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Prince Harry's speech before the unveiling of Diana's memorial statue "sounded as though it was Meghan speaking", a royal expert has claimed.
Royal commentator and author of Harry: Conversations with the Prince Angela Levin appeared on Good Morning Britain to discuss yesterday's ceremony.
The emotional event saw the Duke of Cambridge and the Duke of Sussex come together for the first time after months of feuding across the Atlantic.
Ms Levin, a noted critic of the Sussexes, was sceptical that the ceremony — marking what would have been the Princess of Wales's 60th birthday — would have healed the brother's rift.
She also expressed a belief that Harry's speech prior to the unveiling may have had some creative input from his wife Meghan Markle, who is known to have written some of her own speeches for past royal events.
Ms Levin said: "I think his speech when he came out of the isolation, it was almost taking William's role there because he was speaking first.
"He was saying, 'My mother, like I do, believe that it's the young people that can change the world, this is what I'm trying to do.'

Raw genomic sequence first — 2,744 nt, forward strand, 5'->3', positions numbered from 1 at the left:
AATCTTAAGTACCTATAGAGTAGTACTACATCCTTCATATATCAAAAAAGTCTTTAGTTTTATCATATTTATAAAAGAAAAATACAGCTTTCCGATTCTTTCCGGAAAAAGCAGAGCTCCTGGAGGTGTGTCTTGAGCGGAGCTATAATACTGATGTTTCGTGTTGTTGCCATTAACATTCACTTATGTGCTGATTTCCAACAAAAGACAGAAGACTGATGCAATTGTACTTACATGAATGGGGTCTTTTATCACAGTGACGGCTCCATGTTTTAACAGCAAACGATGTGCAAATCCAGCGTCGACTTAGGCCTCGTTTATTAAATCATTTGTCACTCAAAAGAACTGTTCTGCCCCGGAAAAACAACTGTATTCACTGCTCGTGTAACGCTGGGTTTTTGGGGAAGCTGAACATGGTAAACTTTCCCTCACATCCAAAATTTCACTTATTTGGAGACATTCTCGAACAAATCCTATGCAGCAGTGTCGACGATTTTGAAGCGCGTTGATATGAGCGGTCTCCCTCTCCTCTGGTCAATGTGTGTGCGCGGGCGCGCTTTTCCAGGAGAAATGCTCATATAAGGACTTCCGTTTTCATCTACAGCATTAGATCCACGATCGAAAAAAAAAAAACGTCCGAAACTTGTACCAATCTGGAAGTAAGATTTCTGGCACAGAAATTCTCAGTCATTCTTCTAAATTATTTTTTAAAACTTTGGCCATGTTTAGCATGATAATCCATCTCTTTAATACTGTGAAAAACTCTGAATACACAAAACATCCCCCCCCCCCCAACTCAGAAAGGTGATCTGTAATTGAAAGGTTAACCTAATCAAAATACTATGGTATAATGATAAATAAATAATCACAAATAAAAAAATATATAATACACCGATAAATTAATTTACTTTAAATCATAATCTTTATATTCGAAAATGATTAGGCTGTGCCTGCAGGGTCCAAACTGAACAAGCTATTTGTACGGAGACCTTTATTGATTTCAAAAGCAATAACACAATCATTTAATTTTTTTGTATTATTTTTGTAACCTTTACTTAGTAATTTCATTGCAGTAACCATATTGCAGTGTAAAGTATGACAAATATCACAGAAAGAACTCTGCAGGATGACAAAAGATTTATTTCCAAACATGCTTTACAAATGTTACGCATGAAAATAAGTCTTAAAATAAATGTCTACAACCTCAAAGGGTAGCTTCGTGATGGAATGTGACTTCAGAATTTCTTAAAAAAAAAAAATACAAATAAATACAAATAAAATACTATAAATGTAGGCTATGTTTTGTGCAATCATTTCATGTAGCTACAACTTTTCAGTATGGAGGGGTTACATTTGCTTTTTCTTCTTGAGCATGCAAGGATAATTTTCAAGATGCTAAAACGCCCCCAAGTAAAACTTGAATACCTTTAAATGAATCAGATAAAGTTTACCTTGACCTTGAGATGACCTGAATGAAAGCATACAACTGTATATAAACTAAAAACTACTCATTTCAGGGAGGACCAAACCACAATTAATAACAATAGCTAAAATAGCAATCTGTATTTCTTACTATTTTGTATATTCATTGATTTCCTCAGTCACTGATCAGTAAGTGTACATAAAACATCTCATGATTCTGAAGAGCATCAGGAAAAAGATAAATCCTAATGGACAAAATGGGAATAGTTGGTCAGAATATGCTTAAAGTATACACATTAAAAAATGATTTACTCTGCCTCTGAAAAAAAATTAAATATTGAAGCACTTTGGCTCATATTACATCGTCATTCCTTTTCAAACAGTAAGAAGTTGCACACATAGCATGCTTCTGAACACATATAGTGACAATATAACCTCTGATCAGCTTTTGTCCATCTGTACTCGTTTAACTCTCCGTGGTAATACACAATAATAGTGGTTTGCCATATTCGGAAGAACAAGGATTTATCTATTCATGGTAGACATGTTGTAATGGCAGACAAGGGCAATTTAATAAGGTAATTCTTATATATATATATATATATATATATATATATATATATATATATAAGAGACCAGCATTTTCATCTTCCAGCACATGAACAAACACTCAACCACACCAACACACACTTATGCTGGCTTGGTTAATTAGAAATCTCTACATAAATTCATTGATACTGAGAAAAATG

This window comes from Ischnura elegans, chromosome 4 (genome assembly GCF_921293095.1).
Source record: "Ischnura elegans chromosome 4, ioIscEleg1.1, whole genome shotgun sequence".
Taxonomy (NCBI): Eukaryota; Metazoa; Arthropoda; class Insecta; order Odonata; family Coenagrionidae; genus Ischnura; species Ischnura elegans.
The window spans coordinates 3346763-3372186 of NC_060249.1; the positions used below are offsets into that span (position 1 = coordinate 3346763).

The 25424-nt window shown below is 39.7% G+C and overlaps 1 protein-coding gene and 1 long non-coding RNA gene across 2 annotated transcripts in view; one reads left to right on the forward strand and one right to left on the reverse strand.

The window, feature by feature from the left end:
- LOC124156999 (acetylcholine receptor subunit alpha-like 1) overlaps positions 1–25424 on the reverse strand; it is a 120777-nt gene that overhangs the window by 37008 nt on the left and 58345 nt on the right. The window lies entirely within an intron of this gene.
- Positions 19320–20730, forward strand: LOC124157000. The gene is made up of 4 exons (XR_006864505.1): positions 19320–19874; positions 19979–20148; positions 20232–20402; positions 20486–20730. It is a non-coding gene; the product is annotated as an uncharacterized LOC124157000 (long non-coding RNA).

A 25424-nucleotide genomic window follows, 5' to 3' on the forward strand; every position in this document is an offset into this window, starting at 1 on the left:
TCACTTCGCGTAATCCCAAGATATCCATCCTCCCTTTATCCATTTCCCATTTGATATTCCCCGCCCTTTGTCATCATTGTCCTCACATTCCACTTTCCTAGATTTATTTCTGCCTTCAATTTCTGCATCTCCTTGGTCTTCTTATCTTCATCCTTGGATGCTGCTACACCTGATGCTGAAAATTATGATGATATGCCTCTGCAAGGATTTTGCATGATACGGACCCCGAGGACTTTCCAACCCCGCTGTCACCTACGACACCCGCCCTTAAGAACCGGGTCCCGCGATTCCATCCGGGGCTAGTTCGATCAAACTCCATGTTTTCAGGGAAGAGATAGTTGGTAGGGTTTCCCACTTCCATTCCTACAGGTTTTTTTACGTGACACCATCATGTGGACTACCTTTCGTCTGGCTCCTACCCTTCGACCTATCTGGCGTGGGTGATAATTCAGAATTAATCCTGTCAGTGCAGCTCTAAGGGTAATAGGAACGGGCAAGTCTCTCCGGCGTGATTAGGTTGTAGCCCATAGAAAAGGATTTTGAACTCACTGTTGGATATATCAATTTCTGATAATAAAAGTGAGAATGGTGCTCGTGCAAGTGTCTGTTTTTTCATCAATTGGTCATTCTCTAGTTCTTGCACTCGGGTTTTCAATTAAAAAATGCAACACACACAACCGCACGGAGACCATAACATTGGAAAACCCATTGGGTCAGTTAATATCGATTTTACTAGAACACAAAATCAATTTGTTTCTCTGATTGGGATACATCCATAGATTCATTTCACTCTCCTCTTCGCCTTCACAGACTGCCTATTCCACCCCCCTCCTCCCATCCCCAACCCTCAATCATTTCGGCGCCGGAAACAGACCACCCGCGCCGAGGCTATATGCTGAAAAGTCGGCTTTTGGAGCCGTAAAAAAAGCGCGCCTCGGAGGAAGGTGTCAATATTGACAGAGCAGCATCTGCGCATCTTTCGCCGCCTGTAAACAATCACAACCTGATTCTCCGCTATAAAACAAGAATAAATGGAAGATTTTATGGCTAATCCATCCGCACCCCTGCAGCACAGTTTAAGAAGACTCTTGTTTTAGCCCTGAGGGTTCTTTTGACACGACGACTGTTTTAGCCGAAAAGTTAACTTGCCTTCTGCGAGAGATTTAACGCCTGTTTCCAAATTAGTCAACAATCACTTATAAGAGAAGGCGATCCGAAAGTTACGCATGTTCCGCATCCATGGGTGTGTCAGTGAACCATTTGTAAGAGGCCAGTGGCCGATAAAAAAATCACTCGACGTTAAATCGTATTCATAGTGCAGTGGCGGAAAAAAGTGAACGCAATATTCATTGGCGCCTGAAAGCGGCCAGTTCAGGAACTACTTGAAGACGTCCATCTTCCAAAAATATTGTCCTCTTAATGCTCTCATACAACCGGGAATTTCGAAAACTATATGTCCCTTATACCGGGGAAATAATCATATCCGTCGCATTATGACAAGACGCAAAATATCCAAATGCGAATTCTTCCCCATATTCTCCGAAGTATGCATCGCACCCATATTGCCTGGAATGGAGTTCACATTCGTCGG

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"The speech was written in his home in America because you could see that squidgy bird's nest painting on the wall.
"And I think it was all written with Meghan's help and a lot of the words sounded as though it was her speaking. Even before she was married she was talking about young people changing the world."
It's understood she was referring to Harry's pre-recorded speech at the Diana Award ceremony on Monday, which looked as though it may have been filmed in his Montecito home.
Representatives for the Sussexes have been approached for comment.
Both William and Harry appeared to be all smiles during the highly anticipated event on Thursday, which came after months of reportedly frosty tensions between them.
In a joint statement they said: “Today, on what would have been our mother’s 60th birthday, we remember her love, strength and character – qualities that made her a force for good around the world, changing countless lives for the better.
“Every day, we wish she were still with us, and our hope is that this statue will be seen forever as a symbol of her life and her legacy.
"Thank you to Ian Rank-Broadley, Pip Morrison, and their teams for their outstanding work, to the friends and donors who helped make this happen, and to all those around the world who keep our mother’s memory alive.”
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